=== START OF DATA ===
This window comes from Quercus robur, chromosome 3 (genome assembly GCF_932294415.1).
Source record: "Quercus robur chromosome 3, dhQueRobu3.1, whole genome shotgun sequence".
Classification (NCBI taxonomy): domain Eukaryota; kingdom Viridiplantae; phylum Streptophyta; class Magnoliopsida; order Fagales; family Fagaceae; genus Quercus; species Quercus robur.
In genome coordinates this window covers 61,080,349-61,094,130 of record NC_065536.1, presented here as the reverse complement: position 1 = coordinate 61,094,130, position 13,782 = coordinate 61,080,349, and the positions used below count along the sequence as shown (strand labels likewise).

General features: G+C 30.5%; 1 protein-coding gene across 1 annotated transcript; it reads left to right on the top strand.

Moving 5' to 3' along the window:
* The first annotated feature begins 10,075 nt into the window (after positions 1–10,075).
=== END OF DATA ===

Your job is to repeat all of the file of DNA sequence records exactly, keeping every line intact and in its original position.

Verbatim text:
This window comes from Quercus robur, chromosome 3 (genome assembly GCF_932294415.1).
Source record: "Quercus robur chromosome 3, dhQueRobu3.1, whole genome shotgun sequence".
Classification (NCBI taxonomy): domain Eukaryota; kingdom Viridiplantae; phylum Streptophyta; class Magnoliopsida; order Fagales; family Fagaceae; genus Quercus; species Quercus robur.
In genome coordinates this window covers 61,080,349-61,094,130 of record NC_065536.1, presented here as the reverse complement: position 1 = coordinate 61,094,130, position 13,782 = coordinate 61,080,349, and the positions used below count along the sequence as shown (strand labels likewise).

General features: G+C 30.5%; 1 protein-coding gene across 1 annotated transcript; it reads left to right on the top strand.

Moving 5' to 3' along the window:
* The first annotated feature begins 10,075 nt into the window (after positions 1–10,075).